- Though rates of smoking are lower overall in Asian American (AA) and Native Hawaiian/Pacific Islander (NHPI) groups, there are significant variations in tobacco use patterns by specific ethnic group.
- Native Hawaiian, Korean and Japanese groups tended to smoke at rates near the U.S. average.
- AA and NHPI groups living in the U.S. had lower nicotine dependence and received less quit help than non-AANHPI groups.
While past research has shown that, as a whole, Asian Americans and Native Hawaiian/Pacific Islanders living in the U.S. smoke at a lower rate than the national average, a new study in American Journal of Health Behavior finds significant differences in tobacco use when analyzed by specific Asian or Pacific Islander ethnicity.
Dramatic social, demographic and behavioral differences exist between Asian American (AA) and Native Hawaiian/Pacific Islander (NHPI) groups, said lead study author Arnab Mukherjea, Dr.P.H., M.P.H., who was a postdoctoral scholar at the Center for Tobacco Control Research & Education at the University of California, San Francisco at the time of the study.
The researchers questioned previously used “one-size-fits-all” approaches, suggesting that downplaying differences may hinder culturally-appropriate interventions for the leading cause of premature illness and death worldwide.
Using data from the 2009-2010 National Adult Tobacco Survey, the research found that among Asian subgroups, smoking rates of Native Hawaiian/Pacific Islander, Korean and Japanese people were actually comparable, if not higher, than in the U.S. mainstream population. In addition, Koreans demonstrated relatively high rates of hookah or water pipe use and Native Hawaiian/Pacific Islanders smoked cigars more often, relative to the non-AANHPI population.
“With respect to gender differences, we’ve previously noted that males exhibit the brunt of cigarette smoking and females don’t partake because of cultural norms and social stigma,” Mukherjea said. “Our study actually shows those presumptions aren’t necessarily valid, especially among Filipinos, Japanese, and Native Hawaiians/Pacific Islanders. In Chinese Americans, the pattern is actually reversed, with females reporting higher rates—maybe because of acculturation or women asserting more independence from traditionally-prescribed gender roles.”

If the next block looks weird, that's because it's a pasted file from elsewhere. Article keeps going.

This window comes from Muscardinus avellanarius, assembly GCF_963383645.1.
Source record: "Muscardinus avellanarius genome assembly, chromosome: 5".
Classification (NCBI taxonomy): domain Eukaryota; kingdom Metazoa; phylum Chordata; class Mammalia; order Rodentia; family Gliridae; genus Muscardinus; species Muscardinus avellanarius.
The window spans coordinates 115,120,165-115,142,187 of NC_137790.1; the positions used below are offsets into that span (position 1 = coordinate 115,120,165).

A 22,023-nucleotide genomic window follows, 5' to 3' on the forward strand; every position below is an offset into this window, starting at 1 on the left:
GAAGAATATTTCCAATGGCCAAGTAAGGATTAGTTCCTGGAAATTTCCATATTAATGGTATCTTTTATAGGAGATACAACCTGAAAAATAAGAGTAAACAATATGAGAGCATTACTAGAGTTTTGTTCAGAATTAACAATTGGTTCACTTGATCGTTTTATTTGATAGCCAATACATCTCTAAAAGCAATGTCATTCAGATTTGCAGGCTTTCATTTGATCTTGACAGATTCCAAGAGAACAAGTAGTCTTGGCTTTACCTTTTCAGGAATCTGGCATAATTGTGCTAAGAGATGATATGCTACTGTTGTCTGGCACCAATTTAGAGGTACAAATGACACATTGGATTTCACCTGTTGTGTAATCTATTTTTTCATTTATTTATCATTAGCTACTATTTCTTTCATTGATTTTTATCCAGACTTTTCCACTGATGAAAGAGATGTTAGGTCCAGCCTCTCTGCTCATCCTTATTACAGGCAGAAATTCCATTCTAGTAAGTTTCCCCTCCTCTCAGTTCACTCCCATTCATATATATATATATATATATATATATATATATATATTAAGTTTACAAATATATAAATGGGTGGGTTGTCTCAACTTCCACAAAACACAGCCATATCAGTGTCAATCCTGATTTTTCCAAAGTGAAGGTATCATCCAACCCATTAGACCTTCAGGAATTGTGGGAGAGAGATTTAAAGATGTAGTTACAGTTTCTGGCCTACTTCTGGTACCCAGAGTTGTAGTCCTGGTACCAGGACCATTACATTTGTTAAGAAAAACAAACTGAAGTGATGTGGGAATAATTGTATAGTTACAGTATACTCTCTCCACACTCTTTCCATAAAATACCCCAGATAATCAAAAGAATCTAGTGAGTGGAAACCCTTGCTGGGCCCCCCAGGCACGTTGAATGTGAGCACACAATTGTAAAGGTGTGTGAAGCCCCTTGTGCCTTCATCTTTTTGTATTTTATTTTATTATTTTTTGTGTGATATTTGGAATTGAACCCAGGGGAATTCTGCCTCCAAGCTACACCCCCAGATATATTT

Overall, tobacco use by most of the Asian American and Native Hawaiian or Pacific Islanders tended to be light and intermittent, he said. “We do wonder what sort of strategy should be used to target that irregular use pattern.” Generally, AANHPI groups reported less nicotine dependence and a high prevelance of wanting to quit or making at least one quit attempt, but a lower prevalence of receiving advice to quit from a health professional than non-AANHPI groups.
“In this important study, Mukherjea and authors bring much needed attention to the continuing burden of tobacco disparities in the diverse Asian American, Native Hawaiian and Pacific Islander communities,” said Rod Lew, M.P.H. and executive director of Asian Pacific Partners for Empowerment, Advocacy and Leadership.
“While the data set includes only English speakers, and therefore may underestimate tobacco use for Asian American males, it provides a critical breakdown of smoking among Native Hawaiians and Pacific Islanders.
Furthermore, the data on the narrowing gender disparity between AANHPI men and women shed light on a revealing trend of increasing rates of smoking among Asian American women. We must address what the data hidden in a larger data set tell us about continuing tobacco inequities in the AANHPI community.”
Mukherjea, who is South Asian, said that because of broad cultural labels, it’s often frustrating to do research within one’s own ethnic community. He recommends further research into how interventions target the cultural context of tobacco use.
“At the very least, mainstream strategies aren’t sufficient for addressing this public health issue in such a large and growing population,” he said.
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